FDA clears first cell-based gene therapy for lymphoma


The chimeric antigen receptor (CAR) T cell therapy is the first of its kind for mantle cell lymphoma (MCL).

FDA approved the first-cell-based gene therapy to treat mantle cell lymphoma (MCL).

Brexucabtagene autoleucel (Tecartus, Kite, a Gilead company), a chimeric antigen receptor (CAR) T cell therapy, received Priority Review and Breakthrough Therapy Designation by FDA.

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“This approval is yet another example of customized treatments that use a patient’s own immune system to help fight cancer, while using a scientific advance in this promising new area of medicine,” said Peter Marks, MD, PhD, director of the FDA’s Center for Biologics Evaluation and Research, in a press release. “We’re seeing continued advances in the field of gene therapy and remain committed to supporting innovation in this promising new area of medicine.”

Each dose of Tecartus is a customized treatment created using a patient’s own immune system to help fight the lymphoma, FDA said. The patient’s T cells are collected and genetically modified to include a new gene that facilitates the targeting and killing of the lymphoma cells. The modified T cells are then infused back into the patient.

“Despite promising advances, there are still major gaps in treatment for patients with MCL who progress following initial therapy,” said Michael Wang, MD, lead investigator of the Tecartus trial and professor at The University of Texas MD Anderson Cancer Center, in a Kite press release. “Many patients have high-risk disease and are more likely to keep progressing, even after subsequent treatments.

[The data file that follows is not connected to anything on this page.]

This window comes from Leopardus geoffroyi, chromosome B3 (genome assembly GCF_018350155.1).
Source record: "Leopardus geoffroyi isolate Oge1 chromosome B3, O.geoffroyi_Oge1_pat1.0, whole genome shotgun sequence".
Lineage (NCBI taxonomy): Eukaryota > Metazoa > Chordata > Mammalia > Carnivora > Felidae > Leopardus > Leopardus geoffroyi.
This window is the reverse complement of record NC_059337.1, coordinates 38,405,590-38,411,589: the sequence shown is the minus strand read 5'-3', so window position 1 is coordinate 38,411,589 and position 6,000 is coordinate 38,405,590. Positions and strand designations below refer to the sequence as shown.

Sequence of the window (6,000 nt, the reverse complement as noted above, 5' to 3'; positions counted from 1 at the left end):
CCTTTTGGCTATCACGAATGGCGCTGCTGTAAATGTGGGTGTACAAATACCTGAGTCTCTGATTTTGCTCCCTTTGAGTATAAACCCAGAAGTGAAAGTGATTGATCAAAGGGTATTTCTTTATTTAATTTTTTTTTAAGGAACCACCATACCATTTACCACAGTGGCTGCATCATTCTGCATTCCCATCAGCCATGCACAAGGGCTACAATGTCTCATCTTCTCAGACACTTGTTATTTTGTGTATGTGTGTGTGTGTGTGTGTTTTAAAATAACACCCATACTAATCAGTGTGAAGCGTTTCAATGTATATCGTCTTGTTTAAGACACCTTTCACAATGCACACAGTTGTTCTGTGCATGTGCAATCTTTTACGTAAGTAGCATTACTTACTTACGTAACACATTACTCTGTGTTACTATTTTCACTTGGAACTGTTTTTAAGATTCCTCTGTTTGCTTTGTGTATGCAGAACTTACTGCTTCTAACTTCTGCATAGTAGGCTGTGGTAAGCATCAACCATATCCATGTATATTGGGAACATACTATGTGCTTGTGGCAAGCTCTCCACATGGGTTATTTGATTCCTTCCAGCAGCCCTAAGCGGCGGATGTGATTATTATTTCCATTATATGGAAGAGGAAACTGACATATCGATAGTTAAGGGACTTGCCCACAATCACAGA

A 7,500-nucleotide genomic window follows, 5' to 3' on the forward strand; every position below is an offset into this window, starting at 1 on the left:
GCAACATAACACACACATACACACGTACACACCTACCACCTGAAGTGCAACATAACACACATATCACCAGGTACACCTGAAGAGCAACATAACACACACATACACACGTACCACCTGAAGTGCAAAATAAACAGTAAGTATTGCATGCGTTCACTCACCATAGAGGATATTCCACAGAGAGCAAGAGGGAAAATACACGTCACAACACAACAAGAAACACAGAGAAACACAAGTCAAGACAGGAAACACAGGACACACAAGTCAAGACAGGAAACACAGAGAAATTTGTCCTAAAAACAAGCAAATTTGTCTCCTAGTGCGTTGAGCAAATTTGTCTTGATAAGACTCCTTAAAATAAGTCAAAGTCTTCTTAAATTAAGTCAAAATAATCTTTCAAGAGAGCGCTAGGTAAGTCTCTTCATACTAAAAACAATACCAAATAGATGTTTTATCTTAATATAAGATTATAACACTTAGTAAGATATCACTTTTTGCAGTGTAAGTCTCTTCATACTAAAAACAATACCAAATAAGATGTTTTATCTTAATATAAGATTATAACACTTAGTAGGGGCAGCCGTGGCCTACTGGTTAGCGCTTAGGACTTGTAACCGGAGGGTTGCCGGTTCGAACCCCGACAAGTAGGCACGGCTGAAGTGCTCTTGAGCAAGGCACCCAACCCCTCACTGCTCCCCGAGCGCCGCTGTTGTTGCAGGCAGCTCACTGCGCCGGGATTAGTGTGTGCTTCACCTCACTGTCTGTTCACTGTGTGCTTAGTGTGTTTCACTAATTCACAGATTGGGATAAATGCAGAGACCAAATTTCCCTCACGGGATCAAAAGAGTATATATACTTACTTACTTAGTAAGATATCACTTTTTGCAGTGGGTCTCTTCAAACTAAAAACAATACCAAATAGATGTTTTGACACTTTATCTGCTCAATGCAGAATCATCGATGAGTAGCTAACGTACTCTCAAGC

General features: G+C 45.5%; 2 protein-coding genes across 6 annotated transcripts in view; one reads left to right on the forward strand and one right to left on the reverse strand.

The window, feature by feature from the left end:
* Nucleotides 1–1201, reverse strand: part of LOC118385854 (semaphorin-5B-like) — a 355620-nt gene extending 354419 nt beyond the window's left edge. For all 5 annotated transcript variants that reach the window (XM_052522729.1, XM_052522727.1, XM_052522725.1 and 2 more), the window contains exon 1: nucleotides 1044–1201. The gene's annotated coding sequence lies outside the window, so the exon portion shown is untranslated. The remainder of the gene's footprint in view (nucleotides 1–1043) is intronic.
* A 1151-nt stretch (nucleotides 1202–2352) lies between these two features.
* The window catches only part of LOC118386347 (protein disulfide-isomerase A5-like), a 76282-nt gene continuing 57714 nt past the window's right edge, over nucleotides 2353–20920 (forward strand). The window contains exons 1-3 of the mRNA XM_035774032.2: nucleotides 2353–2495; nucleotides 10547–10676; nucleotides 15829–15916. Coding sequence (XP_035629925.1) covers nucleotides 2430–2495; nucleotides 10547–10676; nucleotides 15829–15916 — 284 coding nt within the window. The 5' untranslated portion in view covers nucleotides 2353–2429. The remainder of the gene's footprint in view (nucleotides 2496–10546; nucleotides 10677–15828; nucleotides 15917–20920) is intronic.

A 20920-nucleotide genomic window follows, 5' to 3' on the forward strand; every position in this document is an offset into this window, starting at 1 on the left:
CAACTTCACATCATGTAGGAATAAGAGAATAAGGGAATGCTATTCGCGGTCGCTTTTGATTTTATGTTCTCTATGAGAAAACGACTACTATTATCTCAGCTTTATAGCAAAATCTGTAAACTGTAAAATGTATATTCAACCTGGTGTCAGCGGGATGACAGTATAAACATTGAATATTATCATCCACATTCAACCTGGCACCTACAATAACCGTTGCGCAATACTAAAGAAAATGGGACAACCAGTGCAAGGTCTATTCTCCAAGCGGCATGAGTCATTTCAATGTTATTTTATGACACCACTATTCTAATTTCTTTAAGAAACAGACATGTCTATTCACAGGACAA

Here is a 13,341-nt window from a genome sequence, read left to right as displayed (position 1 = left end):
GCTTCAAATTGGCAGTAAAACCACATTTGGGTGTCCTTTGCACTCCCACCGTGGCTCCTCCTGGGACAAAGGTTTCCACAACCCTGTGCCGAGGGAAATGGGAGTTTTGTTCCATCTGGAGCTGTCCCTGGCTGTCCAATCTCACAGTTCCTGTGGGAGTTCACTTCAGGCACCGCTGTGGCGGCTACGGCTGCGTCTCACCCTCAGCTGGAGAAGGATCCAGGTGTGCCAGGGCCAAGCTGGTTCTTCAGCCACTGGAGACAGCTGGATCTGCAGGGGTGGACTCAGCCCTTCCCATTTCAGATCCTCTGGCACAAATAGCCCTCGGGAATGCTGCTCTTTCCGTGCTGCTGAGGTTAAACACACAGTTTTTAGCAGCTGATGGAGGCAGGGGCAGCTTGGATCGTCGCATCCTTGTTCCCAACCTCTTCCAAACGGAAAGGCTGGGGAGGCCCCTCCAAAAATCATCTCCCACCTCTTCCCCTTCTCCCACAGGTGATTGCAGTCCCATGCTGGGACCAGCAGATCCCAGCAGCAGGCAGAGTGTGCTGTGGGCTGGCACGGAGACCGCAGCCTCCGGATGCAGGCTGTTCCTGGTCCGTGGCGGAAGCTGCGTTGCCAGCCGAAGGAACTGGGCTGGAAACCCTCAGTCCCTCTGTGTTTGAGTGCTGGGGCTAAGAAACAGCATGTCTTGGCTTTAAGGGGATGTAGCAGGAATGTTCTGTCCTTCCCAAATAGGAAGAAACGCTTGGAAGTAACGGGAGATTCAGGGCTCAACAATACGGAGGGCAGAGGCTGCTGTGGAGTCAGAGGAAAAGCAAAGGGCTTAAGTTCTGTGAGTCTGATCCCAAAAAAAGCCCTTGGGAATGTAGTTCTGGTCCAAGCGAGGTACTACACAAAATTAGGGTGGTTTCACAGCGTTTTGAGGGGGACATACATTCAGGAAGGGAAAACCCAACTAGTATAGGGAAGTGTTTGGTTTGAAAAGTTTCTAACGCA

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“The availability of Tecartus as the first-ever cell therapy for patients with relapsed/refractory MCL provides an important option with a response rate of nearly 90% and early clinical evidence suggesting durable remissions in later lines of therapy,” Wang added.

The safety and efficacy of Tecartus was established in a multicenter clinical trial of 60 adults with refractory or relapsed MCL who were followed for at least 6 months after their first objective disease response. The complete remission rate after treatment with Tecartus was 62% and the treatment boasted an objective response rate of 87%.

Tecartus’s label carries a boxed warning for cytokine release syndrome (CRS), a systemic response to the activation and proliferation of CAR-T cells causing high fever and flu-like symptoms, and for neurologic toxicities. Both CRS and neurologic toxicities can be fatal or life-threatening.

Because of the risk of CRS and neurological toxicities, Tecartus is being approved with a risk evaluation and mitigation strategy (REMS), which includes elements to assure safe use (ETASU).

FDA is also requiring Kite to conduct a post-marketing observational study involving patients treated with Tecartus.

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